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NPS boosts holdings in parts, materials, leisure stocks

Jan 08, 2021 (Gmt+09:00)

The KOSPI closed at its highest-ever closing level of 3,152.18 on Jan. 8, after hitting a historic peak of 3,161.11 during the day. 
The KOSPI closed at its highest-ever closing level of 3,152.18 on Jan. 8, after hitting a historic peak of 3,161.11 during the day. 

The National Pension Service has raised exposure to parts, materials and leisure stocks in South Korea that had underperformed the broader markets, while reducing its stake in 43 large caps, including Hyundai Motor Co.

In a recent portfolio reshuffle, the $700 billion pension scheme has boosted its holdings in 20 domestic companies among the stocks in which it had already owned more than a 5% stake, according to its regulatory filings on Tuesday.

They include electronics parts maker Samwha Capacitor Co., Daewoo Engineering & Construction Co., and materials producers, including Namsun Aluminium Co., SK D&D Co., Wonik Materials Co., Hana Materials Inc., RFHIC Corp. and Nepes Co., as well as LG Innotek Co.

In particular, NPS has increased its investments significantly in casino operator Grand Korea Leisure Co. (GKL) and Hotel Shilla Co., hit hard by the global pandemic. Its stake in GKL reached 12.77% by the end of December, versus 9.81% in early September of last year. Its holdings in Hotel Shilla Co. increased to 11.07% from 9.86% during the period.

By contrast, the South Korean pension has capitalized on heavy gains in 43 large caps, including software developer Hyundai Autoever Corp., energy company Hanwha Solutions Corp. and textile producer Hyosung TNC Corp, as well as Hyundai Motor and JYP Entertainment.

Between May and December 2020, Hyundai Motor shares had more than doubled, with the share price of Hanwha Solutions more than trebling.

The world's No. 3 pension fund also took profits from shares in Kumho Petrochemical Co. and internet portal Naver Corp., as well as food companies, including Sajo Industries Co., Pulmuone Co. and Nongshim Holdings Co.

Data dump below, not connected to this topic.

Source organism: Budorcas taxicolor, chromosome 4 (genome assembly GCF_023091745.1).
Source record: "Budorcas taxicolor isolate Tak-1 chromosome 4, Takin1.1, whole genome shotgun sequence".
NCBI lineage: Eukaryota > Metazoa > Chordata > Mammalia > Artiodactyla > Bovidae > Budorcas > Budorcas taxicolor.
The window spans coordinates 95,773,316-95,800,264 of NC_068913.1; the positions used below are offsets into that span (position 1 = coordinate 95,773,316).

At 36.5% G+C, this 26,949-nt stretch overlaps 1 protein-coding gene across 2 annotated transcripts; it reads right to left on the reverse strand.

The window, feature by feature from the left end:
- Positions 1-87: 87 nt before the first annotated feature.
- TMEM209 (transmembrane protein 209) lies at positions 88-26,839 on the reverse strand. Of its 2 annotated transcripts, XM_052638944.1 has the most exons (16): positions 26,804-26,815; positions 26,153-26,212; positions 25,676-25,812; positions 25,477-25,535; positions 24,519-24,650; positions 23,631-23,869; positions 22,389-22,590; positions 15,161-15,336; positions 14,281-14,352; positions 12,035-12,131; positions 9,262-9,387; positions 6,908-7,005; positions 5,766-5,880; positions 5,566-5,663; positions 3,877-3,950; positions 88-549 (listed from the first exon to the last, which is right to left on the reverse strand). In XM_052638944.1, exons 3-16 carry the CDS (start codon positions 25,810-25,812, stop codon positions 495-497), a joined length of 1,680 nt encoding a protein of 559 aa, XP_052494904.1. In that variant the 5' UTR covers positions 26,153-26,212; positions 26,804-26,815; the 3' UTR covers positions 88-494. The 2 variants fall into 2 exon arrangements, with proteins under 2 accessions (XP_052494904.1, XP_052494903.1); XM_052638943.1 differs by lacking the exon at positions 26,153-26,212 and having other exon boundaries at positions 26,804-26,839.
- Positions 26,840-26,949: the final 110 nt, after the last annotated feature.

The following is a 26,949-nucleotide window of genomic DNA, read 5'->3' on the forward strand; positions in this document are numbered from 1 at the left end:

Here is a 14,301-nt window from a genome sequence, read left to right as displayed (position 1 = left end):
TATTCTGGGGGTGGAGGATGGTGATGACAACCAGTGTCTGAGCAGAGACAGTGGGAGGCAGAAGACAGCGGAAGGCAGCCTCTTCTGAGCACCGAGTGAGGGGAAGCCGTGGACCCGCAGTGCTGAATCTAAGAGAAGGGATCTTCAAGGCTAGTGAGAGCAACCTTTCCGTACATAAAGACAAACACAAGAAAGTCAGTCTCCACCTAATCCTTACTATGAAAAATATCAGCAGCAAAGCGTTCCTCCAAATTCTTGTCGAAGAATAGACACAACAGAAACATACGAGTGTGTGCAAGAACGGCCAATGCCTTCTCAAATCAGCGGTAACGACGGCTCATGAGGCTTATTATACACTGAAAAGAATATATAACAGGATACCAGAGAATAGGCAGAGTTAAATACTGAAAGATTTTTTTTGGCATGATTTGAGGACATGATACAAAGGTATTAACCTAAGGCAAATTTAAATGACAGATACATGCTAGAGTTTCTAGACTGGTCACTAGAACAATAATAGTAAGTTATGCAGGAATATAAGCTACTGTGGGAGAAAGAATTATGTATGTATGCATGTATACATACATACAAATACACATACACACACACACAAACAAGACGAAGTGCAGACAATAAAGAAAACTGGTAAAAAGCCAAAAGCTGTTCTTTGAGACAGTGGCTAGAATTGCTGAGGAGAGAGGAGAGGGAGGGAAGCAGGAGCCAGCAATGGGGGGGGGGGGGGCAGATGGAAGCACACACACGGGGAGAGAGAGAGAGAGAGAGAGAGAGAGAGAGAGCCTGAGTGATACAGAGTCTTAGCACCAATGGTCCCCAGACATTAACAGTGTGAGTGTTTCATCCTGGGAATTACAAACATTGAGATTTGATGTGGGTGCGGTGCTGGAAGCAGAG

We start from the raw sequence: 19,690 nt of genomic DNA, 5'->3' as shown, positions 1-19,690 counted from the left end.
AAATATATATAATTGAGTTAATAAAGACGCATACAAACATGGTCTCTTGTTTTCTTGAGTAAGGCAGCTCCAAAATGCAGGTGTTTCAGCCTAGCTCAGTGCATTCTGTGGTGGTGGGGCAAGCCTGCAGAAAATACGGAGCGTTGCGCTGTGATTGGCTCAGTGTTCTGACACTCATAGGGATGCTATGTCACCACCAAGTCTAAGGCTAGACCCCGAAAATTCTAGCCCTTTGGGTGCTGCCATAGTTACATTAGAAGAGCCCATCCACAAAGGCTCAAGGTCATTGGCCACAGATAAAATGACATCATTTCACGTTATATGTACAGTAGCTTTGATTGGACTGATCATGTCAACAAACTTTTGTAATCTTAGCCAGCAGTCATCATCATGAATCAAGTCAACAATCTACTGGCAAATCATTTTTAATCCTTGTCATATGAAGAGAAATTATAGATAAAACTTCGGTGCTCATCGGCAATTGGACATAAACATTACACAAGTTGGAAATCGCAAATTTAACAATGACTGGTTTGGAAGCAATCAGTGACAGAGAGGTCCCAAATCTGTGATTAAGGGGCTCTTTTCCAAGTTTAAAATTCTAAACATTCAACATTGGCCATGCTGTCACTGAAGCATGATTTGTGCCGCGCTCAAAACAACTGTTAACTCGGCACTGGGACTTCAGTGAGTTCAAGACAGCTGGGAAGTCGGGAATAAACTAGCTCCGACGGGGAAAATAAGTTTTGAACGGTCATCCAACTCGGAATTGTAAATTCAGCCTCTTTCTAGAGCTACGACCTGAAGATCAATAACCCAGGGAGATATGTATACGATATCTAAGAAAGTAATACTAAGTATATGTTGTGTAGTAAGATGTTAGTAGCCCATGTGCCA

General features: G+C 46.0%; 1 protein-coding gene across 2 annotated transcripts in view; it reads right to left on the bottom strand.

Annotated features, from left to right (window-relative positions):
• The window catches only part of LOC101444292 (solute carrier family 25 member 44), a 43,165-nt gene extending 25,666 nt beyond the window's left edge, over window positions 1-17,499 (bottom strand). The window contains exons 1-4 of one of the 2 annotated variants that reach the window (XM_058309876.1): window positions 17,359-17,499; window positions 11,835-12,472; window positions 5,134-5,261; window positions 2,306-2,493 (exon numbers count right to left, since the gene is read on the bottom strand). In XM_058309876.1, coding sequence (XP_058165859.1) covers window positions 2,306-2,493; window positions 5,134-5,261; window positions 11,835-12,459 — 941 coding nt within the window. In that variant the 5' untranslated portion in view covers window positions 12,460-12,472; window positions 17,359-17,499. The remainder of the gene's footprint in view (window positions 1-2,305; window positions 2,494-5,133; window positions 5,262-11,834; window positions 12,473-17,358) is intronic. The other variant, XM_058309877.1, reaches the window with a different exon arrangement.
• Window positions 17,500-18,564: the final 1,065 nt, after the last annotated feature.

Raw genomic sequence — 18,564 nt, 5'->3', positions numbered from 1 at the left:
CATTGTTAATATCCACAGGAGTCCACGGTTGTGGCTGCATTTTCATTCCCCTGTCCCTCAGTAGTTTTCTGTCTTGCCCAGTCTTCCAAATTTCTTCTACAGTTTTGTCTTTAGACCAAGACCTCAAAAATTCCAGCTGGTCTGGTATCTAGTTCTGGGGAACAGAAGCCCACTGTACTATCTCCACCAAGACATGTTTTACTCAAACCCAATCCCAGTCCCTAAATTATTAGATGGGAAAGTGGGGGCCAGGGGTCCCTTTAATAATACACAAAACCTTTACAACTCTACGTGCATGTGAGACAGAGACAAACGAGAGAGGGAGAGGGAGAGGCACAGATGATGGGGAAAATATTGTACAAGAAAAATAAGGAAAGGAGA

Currently, NPS invests in 1,093 stocks in Korea, worth a combined 143.9 trillion won. Samsung Electronics Co. accounts for 27%.

Last year, NPS earned a 5.8% return from domestic equities as of the end of October, beating a negative 1% return from global stocks during the period. Domestic equities made up 18% of its 772 trillion won ($706 billion) in assets under management as of the end of October 2020, while overseas equities took a share of 22.3%.  

“Despite the ongoing impact of the COVID-19, local stock markets have been on a bull run on expectations of economic recovery, led by major companies,” said an NPS source. “On the contrary, global stock markets remained weak due to concerns about pandemic-caused lockdowns and uncertainties over the US presidential election.”

With Seoul stock markets hitting fresh records since late last year, NPS and other pension funds offloaded a combined 2.5 trillion won in Korean shares last month, according to the Korea Exchange on Jan. 7.

Retail investors may take a lesson from the NPS’ recent portfolio reshuffle, said Hana Financial Investment analyst Lee Kyung-soo, advising them to focus on the stocks dumped by institutional investors over the past year to avoid their heavy profit-taking when markets turn lower. 

“Seasonally, stocks neglected by institutional investors tend to outperform both at the start and the end of the year,” he said.

On Friday, the benchmark Kospi index closed up 4% at its highest-ever closing level of 3,152.18, just off the intraday peak of 3,161.11. Foreign investors were the key buying group, purchasing a net 1.6 trillion won on the main bourse. 

By Jae-won Park 

Yeonhee Kim edited this article.

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